9. facilitating the employment of foreign nationals in a manner that is consistent with the object of this Act and the Immigration Act; and
    10. generally, performing any other function in terms of employment law or prescribed in terms of this Act.

    We are awaiting regulations to determine who at the Department of Labour will be aware of vacancies in the private sector as well as the full services provided. We are informed that one of the specialised services that will be offered will be free Aptitude Testing.

  2. To Regulate the activities of Private Employment Services
    This provision in the Act requires that any person who wishes to operate as a Private Employment Service (Recruitment Agent) or as a Temporary Employment Service (Labour Broker), must apply to the Department of Labour for Registration and must display in a prominent place, the certificate of registration. The Act says:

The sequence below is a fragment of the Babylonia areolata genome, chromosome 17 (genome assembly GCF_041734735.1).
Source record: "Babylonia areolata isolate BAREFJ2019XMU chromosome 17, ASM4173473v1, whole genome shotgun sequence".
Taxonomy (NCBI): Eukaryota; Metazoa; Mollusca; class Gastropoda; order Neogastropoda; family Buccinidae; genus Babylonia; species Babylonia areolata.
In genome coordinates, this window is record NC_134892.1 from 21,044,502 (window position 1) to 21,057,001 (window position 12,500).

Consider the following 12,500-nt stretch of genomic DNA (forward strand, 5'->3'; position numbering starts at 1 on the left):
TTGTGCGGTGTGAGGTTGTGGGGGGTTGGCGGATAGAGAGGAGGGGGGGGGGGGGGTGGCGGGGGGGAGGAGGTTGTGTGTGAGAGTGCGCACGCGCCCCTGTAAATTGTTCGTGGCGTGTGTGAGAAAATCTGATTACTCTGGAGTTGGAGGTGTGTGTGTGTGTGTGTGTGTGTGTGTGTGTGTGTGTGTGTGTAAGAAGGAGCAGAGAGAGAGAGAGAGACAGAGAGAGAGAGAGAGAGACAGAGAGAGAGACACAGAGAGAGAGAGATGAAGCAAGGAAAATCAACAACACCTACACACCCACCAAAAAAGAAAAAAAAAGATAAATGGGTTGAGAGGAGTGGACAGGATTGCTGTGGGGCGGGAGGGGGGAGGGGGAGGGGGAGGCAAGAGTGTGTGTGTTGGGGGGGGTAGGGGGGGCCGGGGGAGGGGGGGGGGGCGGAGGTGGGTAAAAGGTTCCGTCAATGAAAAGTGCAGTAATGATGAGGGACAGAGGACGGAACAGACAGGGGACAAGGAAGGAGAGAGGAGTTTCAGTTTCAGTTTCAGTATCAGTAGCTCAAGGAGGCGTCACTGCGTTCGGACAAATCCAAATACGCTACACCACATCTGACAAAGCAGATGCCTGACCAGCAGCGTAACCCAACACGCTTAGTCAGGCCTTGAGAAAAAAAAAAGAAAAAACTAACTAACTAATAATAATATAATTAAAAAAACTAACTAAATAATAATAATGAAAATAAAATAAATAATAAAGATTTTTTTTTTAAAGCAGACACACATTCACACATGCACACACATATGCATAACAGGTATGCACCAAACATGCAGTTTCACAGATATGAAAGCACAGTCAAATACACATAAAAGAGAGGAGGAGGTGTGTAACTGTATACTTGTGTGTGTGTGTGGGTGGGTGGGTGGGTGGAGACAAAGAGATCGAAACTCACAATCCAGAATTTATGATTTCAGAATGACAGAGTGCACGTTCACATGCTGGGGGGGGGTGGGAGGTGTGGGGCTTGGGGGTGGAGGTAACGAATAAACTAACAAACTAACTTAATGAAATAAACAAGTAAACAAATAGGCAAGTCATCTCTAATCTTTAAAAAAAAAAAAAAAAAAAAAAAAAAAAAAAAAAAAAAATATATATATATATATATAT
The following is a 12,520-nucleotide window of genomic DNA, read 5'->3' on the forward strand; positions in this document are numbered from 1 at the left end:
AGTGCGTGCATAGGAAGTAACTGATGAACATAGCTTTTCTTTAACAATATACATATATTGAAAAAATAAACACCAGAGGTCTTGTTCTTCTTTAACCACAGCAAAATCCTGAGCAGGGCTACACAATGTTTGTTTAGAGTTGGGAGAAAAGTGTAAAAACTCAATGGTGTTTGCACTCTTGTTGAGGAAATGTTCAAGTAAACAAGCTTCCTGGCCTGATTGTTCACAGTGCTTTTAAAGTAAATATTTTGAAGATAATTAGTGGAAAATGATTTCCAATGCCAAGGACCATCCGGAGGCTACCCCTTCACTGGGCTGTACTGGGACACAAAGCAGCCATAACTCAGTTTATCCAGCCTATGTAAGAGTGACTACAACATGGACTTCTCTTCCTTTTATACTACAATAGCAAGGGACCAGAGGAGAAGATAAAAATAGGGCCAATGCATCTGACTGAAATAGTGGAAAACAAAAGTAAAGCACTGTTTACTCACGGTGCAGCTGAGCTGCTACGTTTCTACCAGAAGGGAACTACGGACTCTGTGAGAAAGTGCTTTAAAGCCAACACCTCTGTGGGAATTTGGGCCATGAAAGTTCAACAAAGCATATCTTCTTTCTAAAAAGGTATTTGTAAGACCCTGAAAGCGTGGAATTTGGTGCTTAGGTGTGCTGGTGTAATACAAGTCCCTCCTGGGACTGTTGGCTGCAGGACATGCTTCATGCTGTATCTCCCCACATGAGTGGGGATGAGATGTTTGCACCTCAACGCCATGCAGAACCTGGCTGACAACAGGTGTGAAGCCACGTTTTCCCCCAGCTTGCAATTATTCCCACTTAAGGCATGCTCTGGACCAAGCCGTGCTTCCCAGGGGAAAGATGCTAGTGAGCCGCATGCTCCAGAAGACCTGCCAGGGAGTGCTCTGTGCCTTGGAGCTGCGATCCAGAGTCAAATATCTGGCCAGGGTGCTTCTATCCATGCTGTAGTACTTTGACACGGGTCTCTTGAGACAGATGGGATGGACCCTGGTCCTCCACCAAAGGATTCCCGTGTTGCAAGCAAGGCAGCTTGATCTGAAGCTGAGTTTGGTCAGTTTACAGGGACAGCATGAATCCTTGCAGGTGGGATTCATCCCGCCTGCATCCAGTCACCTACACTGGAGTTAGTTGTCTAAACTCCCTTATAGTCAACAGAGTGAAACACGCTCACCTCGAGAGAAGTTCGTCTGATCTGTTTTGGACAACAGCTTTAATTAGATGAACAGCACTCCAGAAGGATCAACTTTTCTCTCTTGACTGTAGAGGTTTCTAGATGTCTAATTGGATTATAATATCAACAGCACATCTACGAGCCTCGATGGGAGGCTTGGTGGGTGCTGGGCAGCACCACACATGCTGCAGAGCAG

“A person may not operate a private employment agency except in accordance with the provisions of this Act and the terms of its registration”
    This means that if you are registered as a Private Employment Service you may not provide temporary staff unless your registration specifically provides for it. The act also legislates on prohibited acts by employment services.
  3. To provide for the Activities of Productivity South Africa
    Again, this is not a new institution. It was first established in 1969 as the National Productivity Institute and rebranded as Productivity South Africa in 2007 when the funding of the institution was taken over by the Department of Labour.
    The functions of Productivity South Africa are-

    1. to promote a culture of productivity in the workplace;
    2. to develop relevant productivity competencies;
    3. to facilitate and evaluate productivity improvement and competitiveness in workplaces;
    4. to measure and evaluate productivity in the workplace;
    5. to maintain a data-base of productivity and competitiveness systems and to publicise these systems;